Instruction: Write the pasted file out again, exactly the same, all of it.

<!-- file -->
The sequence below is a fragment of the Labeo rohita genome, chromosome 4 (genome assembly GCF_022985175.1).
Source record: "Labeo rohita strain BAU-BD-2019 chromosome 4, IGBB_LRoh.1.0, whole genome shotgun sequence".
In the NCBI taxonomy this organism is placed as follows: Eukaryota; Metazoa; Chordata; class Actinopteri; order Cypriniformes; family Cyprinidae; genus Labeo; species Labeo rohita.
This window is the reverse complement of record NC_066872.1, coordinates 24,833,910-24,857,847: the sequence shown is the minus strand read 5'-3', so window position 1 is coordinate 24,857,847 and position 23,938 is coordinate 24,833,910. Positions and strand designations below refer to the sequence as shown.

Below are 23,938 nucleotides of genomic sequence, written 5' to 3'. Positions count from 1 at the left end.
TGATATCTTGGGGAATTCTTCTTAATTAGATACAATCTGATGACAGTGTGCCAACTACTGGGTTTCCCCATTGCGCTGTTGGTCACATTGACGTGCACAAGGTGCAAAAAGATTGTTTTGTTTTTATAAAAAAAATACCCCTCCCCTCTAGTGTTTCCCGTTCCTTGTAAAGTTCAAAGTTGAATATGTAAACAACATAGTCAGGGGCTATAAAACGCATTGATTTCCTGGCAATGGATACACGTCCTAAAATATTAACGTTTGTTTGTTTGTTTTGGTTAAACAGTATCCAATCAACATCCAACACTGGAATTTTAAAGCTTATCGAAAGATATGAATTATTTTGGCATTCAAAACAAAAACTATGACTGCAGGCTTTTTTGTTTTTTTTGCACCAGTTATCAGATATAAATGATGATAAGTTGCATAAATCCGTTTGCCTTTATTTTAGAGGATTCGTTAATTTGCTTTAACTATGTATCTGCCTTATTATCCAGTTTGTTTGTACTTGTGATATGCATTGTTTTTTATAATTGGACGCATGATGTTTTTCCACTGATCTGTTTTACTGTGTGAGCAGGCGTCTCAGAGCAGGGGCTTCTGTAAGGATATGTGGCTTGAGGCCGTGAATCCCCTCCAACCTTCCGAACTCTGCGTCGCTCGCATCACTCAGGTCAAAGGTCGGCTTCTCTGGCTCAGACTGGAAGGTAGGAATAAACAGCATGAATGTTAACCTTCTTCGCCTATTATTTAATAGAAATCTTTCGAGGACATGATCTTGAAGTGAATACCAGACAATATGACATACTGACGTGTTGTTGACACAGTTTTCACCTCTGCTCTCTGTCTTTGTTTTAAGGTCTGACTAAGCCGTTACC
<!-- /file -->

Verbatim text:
The sequence below is a fragment of the Labeo rohita genome, chromosome 4 (genome assembly GCF_022985175.1).
Source record: "Labeo rohita strain BAU-BD-2019 chromosome 4, IGBB_LRoh.1.0, whole genome shotgun sequence".
In the NCBI taxonomy this organism is placed as follows: Eukaryota; Metazoa; Chordata; class Actinopteri; order Cypriniformes; family Cyprinidae; genus Labeo; species Labeo rohita.
This window is the reverse complement of record NC_066872.1, coordinates 24,833,910-24,857,847: the sequence shown is the minus strand read 5'-3', so window position 1 is coordinate 24,857,847 and position 23,938 is coordinate 24,833,910. Positions and strand designations below refer to the sequence as shown.

Below are 23,938 nucleotides of genomic sequence, written 5' to 3'. Positions count from 1 at the left end.
TGATATCTTGGGGAATTCTTCTTAATTAGATACAATCTGATGACAGTGTGCCAACTACTGGGTTTCCCCATTGCGCTGTTGGTCACATTGACGTGCACAAGGTGCAAAAAGATTGTTTTGTTTTTATAAAAAAAATACCCCTCCCCTCTAGTGTTTCCCGTTCCTTGTAAAGTTCAAAGTTGAATATGTAAACAACATAGTCAGGGGCTATAAAACGCATTGATTTCCTGGCAATGGATACACGTCCTAAAATATTAACGTTTGTTTGTTTGTTTTGGTTAAACAGTATCCAATCAACATCCAACACTGGAATTTTAAAGCTTATCGAAAGATATGAATTATTTTGGCATTCAAAACAAAAACTATGACTGCAGGCTTTTTTGTTTTTTTTGCACCAGTTATCAGATATAAATGATGATAAGTTGCATAAATCCGTTTGCCTTTATTTTAGAGGATTCGTTAATTTGCTTTAACTATGTATCTGCCTTATTATCCAGTTTGTTTGTACTTGTGATATGCATTGTTTTTTATAATTGGACGCATGATGTTTTTCCACTGATCTGTTTTACTGTGTGAGCAGGCGTCTCAGAGCAGGGGCTTCTGTAAGGATATGTGGCTTGAGGCCGTGAATCCCCTCCAACCTTCCGAACTCTGCGTCGCTCGCATCACTCAGGTCAAAGGTCGGCTTCTCTGGCTCAGACTGGAAGGTAGGAATAAACAGCATGAATGTTAACCTTCTTCGCCTATTATTTAATAGAAATCTTTCGAGGACATGATCTTGAAGTGAATACCAGACAATATGACATACTGACGTGTTGTTGACACAGTTTTCACCTCTGCTCTCTGTCTTTGTTTTAAGGTCTGACTAAGCCGTTACC